The music world has been paying tribute to “huge talent” Pete Shelley, the Buzzcocks frontman who has died aged 63.
Shelley co-founded the band and penned the 1978 punk classic Ever Fallen In Love (With Someone You Shouldn’t’ve).
“It’s with great sadness that we confirm the death of Pete Shelley, one of the UK’s most influential and prolific songwriters and co-founder of the seminal original punk band Buzzcocks,” the band wrote on Facebook.
“Pete’s music has inspired generations of musicians over a career that spanned five decades and with his band and as a solo artist, he was held in the highest regard by the music industry and by his fans around the world.”
Shelley is reported to have suffered a heart attack at his home in Estonia.
Red Hot Chili Peppers bassist Flea tweeted that the band’s Why Can’t I Touch It is “one of my favourite rock songs ever. Absolutely stunning. God bless Pete Shelley”.
One of my favorite rock songs ever. Absolutely stunning. God bless Pete Shelley. https://t.co/its0cZvjj8
— Flea (@flea333) December 7, 2018
Pearl Jam’s Jeff Ament said that he was “Hollow Inside”.
“Playing shows with the Buzzcocks was one of the highlights of my life,” he said on Twitter.
“I listened to Singles and Tension as much as any records I’ve owned. Thank you, Pete, for all the great words and music. ”
Pete Shelley RIPPlaying shows with the @Buzzcocks was one of the highlights of my life. I listened to Singles and Tension as much as any records I’ve owned. Thank you, Pete, for all the great words and music. Condolences to Steve and the boys.Hollow Inside,JA pic.twitter.com/FKu23xzBTQ
— Pearl Jam (@PearlJam) December 7, 2018
The Pixies also paid tribute while Jonathan Ross said a Buzzcocks’ gig was “one of the best nights of my life”.
I’ve seen a lot of great bands live. But the Buzzcocks at the Marquee in 1977 was one of the best nights of my life. RIP Pete Shelley. You were amazing.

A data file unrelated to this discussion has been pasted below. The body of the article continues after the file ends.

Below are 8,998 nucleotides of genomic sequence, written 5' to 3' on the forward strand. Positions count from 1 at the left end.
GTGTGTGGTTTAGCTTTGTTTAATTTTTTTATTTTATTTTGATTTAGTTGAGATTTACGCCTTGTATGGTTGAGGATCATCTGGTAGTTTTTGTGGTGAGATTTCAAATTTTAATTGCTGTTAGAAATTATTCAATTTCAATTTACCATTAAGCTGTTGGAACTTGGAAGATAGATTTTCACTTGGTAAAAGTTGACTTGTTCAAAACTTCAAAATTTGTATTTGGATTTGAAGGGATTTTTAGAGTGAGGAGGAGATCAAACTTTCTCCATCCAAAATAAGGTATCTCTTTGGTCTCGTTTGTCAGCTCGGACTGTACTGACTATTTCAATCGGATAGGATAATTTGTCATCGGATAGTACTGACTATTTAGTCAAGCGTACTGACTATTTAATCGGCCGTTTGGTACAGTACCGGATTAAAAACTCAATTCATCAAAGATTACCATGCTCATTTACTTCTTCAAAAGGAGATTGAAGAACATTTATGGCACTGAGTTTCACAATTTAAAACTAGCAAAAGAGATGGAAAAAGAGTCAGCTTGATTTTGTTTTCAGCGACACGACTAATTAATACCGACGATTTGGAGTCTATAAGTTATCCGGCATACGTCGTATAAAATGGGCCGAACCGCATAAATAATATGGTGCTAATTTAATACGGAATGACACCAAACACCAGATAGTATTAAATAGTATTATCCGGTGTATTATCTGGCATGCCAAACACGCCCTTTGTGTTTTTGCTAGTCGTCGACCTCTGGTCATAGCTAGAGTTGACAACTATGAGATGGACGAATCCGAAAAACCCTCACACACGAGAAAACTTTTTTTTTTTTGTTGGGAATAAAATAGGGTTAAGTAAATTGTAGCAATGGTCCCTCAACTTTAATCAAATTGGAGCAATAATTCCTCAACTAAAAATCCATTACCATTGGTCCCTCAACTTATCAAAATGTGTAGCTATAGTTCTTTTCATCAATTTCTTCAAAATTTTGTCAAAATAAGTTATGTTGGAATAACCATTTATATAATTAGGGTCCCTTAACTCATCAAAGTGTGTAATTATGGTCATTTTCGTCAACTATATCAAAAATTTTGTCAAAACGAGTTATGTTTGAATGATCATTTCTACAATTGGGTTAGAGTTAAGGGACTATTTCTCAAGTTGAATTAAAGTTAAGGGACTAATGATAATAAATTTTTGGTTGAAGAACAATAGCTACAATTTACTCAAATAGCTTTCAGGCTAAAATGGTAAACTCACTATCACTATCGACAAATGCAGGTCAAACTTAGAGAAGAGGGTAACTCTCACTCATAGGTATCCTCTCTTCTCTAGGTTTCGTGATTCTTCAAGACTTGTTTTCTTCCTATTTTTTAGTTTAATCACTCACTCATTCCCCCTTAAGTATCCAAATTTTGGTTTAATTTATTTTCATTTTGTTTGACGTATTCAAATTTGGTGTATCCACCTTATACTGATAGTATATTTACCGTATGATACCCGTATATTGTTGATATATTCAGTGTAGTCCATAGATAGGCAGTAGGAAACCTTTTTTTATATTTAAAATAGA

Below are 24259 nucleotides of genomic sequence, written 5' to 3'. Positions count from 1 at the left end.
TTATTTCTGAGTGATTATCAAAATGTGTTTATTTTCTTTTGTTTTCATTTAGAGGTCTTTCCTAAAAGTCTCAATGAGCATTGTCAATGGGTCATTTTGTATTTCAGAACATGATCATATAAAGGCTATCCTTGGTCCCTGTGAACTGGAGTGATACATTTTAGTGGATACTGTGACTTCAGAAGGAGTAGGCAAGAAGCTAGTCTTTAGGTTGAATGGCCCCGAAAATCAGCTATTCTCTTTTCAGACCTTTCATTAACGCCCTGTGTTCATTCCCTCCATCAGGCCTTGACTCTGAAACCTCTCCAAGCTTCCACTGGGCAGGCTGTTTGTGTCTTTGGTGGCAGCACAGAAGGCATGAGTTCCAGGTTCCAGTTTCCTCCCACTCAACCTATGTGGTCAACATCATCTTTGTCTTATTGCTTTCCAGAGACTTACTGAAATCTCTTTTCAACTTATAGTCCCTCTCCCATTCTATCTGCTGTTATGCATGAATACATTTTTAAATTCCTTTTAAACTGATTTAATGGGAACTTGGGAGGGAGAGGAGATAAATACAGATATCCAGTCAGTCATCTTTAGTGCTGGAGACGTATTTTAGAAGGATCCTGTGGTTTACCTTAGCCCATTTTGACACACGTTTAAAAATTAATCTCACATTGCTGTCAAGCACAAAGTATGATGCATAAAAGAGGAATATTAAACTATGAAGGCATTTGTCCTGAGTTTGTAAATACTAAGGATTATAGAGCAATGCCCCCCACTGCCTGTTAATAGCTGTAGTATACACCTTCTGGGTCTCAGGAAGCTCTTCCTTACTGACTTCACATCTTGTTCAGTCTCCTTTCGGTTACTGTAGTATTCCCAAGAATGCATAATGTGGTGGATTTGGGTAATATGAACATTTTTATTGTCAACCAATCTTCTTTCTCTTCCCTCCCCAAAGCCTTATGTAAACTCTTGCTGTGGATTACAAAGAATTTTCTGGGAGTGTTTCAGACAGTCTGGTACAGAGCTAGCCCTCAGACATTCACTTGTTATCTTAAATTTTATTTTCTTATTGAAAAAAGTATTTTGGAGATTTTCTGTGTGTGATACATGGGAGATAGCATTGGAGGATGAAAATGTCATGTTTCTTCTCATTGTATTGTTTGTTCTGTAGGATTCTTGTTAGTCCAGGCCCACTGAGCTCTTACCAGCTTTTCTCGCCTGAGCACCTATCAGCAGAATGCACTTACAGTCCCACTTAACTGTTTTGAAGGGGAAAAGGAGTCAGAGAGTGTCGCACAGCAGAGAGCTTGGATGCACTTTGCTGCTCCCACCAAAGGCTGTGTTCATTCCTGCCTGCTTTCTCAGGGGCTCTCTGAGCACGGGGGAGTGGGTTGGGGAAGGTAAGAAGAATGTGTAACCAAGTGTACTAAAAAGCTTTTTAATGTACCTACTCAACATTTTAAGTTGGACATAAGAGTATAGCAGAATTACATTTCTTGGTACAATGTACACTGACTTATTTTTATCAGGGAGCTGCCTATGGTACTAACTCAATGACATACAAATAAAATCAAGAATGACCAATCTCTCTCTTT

— Jonathan Ross (@wossy) December 7, 2018
Norman Blake, frontman of Teenage Fanclub, said: “I love(d) Buzzcocks. (Shelley’s) songs were important to me when I was a young man and they still are to me now. Thank you Pete and R.I.P. You will be missed.”
not been on here for a while, but I can't not mark the passing of Pete Shelley. I love(d) Buzzcocks. His songs were important to me when I was a young man and they still are to me now. Thank you Pete and R.I.P. You will be missed.
— Norman Blake (@normanblake) December 6, 2018
Tim Burgess, lead singer of The Charlatans, said Shelley would be remembered “for a long, long time” for his “brilliant” work.
He tweeted: “Pete Shelley wrote perfect three minute pop songs. The soundtrack to being a teenager. You’ll be missed Pete but you’ll be remembered for a long long time for your brilliant music.”
Pete Shelley wrote perfect three minute pop songs. The soundtrack to being a teenager. You’ll be missed Pete but you’ll be remembered for a long long time for your brilliant music https://t.co/bt03fGbcgd
— Tim Burgess (@Tim_Burgess) December 6, 2018
Tracey Thorn, formerly one half of dance music duo Everything But The Girl, also paid her respects, quoting from Buzzcocks track 16 Again.
She tweeted: “Oh God but I loved Buzzcocks. And Pete Shelley was an amazing songwriter. ‘But after all life’s only death’s recompense.’”
Oh God but I loved Buzzcocks. And Pete Shelley was an amazing songwriter. "But after all life's only death's recompense." RIP ♥️♥️ pic.twitter.com/vAAg7Jui52
— Tracey Thorn (@tracey_thorn) December 6, 2018
Author Neil Gaiman said that part of his youth had died along with Shelley.
— Neil Gaiman (@neilhimself) December 6, 2018
Hot Fuzz director Edgar Wright said Shelley was a “huge talent”.
This compilation of Buzzcocks singles is one of my favourite albums. It's 48 minutes of pure punk bliss. You couldn't ask for a finer run of 45's. Please give it a spin right now and remember the huge talent in music that was singer and writer Pete Shelley. He will be missed. pic.twitter.com/nxkyxxJZ9s
— edgarwright (@edgarwright) December 7, 2018
Shelley was born in Leigh and formed Buzzcocks in Bolton in 1975 with Howard Devoto.